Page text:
McLaren’s 2010 car, including its controversial rear wing design, has been given the green light by FIA officials in Bahrain on Thursday.
At least two teams, Red Bull and Ferrari, had asked the governing body to issue a clarification about the British team’s rules interpretation, with the wing design believed to give Jenson Button and Lewis Hamilton a 6kph straight line advantage.
The FIA’s Charlie Whiting had intended to check the innovation at McLaren’s Woking headquarters last week, but after flight delays from Brazil opted instead to leave the inspection until the day of scrutineering for the season opener.
It is believed McLaren’s system involves an air inlet on the upper left monocoque top, which is opened and closed by a trigger activated by the drivers’ knee.
Germany’s Auto Motor und Sport quoted an FIA official as describing it as a “simple but brilliant trick”.
In an immediate reaction to the FIA announcement, Renault technical director Bob Bell has slammed the decision to allow McLaren’s innovative rear wing.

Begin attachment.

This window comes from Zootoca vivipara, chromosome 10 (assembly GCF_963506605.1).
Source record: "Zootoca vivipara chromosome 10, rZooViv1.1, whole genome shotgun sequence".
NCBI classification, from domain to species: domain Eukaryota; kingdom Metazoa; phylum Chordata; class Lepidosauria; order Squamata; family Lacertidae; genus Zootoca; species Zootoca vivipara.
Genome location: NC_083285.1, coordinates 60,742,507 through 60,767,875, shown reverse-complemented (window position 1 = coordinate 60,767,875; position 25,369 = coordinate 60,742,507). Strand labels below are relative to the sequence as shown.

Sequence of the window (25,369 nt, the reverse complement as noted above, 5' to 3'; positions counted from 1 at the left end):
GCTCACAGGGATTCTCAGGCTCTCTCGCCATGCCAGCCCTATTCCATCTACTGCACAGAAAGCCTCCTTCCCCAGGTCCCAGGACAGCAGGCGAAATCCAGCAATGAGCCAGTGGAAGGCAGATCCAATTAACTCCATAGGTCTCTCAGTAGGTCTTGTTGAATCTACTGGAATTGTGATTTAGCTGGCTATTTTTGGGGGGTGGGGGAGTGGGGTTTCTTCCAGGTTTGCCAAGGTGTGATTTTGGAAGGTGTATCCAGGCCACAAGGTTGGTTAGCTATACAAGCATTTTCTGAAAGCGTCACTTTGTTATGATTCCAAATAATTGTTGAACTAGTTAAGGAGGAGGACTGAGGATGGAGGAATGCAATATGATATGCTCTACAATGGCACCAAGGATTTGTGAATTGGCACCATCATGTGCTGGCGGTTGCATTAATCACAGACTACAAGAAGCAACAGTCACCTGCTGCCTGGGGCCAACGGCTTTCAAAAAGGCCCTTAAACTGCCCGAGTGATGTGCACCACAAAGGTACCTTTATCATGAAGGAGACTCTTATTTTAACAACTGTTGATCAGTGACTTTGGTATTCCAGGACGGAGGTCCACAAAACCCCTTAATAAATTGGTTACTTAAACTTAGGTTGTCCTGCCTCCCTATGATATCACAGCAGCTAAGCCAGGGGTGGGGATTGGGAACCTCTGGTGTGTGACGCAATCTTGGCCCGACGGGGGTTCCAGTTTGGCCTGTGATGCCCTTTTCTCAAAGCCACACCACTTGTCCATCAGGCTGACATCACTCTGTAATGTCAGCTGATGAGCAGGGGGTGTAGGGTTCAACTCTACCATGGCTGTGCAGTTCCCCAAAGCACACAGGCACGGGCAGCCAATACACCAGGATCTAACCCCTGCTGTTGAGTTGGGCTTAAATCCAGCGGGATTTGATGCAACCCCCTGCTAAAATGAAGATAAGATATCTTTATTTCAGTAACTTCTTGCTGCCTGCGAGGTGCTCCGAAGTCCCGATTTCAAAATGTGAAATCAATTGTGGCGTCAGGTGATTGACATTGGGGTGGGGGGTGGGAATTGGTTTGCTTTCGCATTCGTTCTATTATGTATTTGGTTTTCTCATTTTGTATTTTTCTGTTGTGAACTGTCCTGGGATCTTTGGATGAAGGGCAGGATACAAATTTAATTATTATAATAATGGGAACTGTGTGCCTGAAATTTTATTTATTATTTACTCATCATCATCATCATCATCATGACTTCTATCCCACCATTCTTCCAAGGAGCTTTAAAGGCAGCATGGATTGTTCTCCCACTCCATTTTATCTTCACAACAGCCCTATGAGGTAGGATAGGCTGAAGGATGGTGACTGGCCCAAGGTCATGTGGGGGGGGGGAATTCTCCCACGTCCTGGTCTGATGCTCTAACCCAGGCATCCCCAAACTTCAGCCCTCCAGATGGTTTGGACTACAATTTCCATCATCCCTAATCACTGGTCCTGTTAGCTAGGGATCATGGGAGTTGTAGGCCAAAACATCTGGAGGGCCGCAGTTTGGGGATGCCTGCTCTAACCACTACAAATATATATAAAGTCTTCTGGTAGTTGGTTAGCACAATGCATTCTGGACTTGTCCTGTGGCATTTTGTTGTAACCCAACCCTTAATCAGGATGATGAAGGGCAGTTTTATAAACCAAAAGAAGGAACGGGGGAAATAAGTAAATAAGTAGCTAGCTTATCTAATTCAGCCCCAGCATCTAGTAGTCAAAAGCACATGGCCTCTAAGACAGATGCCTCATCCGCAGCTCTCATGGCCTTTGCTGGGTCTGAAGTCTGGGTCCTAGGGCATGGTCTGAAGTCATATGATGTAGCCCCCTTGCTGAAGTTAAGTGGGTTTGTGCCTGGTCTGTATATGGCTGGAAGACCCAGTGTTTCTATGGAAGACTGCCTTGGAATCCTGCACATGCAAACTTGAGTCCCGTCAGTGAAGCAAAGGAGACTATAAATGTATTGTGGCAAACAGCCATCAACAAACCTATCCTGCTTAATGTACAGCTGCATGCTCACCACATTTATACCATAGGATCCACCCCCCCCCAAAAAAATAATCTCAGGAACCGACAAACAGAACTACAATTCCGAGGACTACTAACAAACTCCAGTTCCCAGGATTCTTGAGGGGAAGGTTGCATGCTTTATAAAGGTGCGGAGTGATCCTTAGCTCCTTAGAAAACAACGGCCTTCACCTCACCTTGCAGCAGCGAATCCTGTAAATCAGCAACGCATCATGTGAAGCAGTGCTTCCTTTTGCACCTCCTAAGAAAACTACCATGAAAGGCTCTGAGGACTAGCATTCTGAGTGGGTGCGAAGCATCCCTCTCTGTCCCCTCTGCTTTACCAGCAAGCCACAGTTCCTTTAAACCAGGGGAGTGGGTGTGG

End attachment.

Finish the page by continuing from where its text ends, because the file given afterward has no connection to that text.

The McLaren design allows the driver to close a vent in the cockpit which helps to stall the rear wing and create less drag. The result is a higher top speed on the straights but still maximum downforce through the corners. Although most teams, including Ferrari and Red Bull who lodged the initial protest, have accepted the FIA decision, Bell believes it is not in the spirit of the rules.
“It is a complete joke,” he told BBC Sport. “It has driven a horse and cart straight through the rule that teams cannot use moveable aerodynamic devices on their cars. It is fundamentally illegally. At a time when we are trying to cut costs, this will just start a new arms race. The FIA have acted irresponsibly. It’s going to cost everybody a lot of money. The governing body needs to be a lot stronger with these things.
“I think that it is ridiculous in this era where we are all trying to save money. We are restricted by the number of people that we can bring to the track, with mechanics working ridiculous hours at night to prepare the car.”
He did not confirm whether Renault would lodge a protest.
Movable aerodynamic devices are banned with the exception of an adjustable flap on the front wing. However, beyond that they have been strictly forbidden in F1 ever since they caused some spectacular accidents in the late 1960s.